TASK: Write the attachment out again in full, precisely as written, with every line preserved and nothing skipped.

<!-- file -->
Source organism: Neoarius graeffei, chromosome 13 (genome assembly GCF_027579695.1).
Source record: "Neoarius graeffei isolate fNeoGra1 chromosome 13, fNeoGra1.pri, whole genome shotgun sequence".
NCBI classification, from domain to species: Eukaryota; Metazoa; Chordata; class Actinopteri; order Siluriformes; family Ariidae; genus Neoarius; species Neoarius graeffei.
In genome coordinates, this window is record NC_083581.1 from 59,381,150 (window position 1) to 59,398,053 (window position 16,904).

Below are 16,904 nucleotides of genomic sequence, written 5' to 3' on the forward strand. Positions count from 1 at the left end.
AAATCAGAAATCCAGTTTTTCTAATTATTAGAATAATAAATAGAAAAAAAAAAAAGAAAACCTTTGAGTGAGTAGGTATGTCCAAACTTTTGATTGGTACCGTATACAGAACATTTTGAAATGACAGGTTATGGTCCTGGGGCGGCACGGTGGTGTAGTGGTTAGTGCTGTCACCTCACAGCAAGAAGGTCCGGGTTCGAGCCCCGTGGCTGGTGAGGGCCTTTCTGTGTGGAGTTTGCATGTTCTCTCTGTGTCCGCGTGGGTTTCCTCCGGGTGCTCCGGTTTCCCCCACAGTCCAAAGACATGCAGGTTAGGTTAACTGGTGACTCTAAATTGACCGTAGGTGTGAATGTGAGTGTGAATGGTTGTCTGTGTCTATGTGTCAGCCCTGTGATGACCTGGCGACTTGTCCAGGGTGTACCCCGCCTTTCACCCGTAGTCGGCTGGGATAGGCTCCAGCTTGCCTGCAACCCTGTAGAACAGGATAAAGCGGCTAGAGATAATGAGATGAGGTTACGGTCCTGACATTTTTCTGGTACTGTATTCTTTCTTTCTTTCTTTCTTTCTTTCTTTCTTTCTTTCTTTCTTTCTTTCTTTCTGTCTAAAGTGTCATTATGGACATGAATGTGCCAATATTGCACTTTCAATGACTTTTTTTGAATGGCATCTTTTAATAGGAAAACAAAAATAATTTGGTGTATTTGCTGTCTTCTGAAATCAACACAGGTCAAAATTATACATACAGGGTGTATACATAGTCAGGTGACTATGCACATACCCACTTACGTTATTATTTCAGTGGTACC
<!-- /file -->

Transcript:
Source organism: Neoarius graeffei, chromosome 13 (genome assembly GCF_027579695.1).
Source record: "Neoarius graeffei isolate fNeoGra1 chromosome 13, fNeoGra1.pri, whole genome shotgun sequence".
NCBI classification, from domain to species: Eukaryota; Metazoa; Chordata; class Actinopteri; order Siluriformes; family Ariidae; genus Neoarius; species Neoarius graeffei.
In genome coordinates, this window is record NC_083581.1 from 59,381,150 (window position 1) to 59,398,053 (window position 16,904).

Below are 16,904 nucleotides of genomic sequence, written 5' to 3' on the forward strand. Positions count from 1 at the left end.
AAATCAGAAATCCAGTTTTTCTAATTATTAGAATAATAAATAGAAAAAAAAAAAAGAAAACCTTTGAGTGAGTAGGTATGTCCAAACTTTTGATTGGTACCGTATACAGAACATTTTGAAATGACAGGTTATGGTCCTGGGGCGGCACGGTGGTGTAGTGGTTAGTGCTGTCACCTCACAGCAAGAAGGTCCGGGTTCGAGCCCCGTGGCTGGTGAGGGCCTTTCTGTGTGGAGTTTGCATGTTCTCTCTGTGTCCGCGTGGGTTTCCTCCGGGTGCTCCGGTTTCCCCCACAGTCCAAAGACATGCAGGTTAGGTTAACTGGTGACTCTAAATTGACCGTAGGTGTGAATGTGAGTGTGAATGGTTGTCTGTGTCTATGTGTCAGCCCTGTGATGACCTGGCGACTTGTCCAGGGTGTACCCCGCCTTTCACCCGTAGTCGGCTGGGATAGGCTCCAGCTTGCCTGCAACCCTGTAGAACAGGATAAAGCGGCTAGAGATAATGAGATGAGGTTACGGTCCTGACATTTTTCTGGTACTGTATTCTTTCTTTCTTTCTTTCTTTCTTTCTTTCTTTCTTTCTTTCTTTCTTTCTTTCTGTCTAAAGTGTCATTATGGACATGAATGTGCCAATATTGCACTTTCAATGACTTTTTTTGAATGGCATCTTTTAATAGGAAAACAAAAATAATTTGGTGTATTTGCTGTCTTCTGAAATCAACACAGGTCAAAATTATACATACAGGGTGTATACATAGTCAGGTGACTATGCACATACCCACTTACGTTATTATTTCAGTGGTACC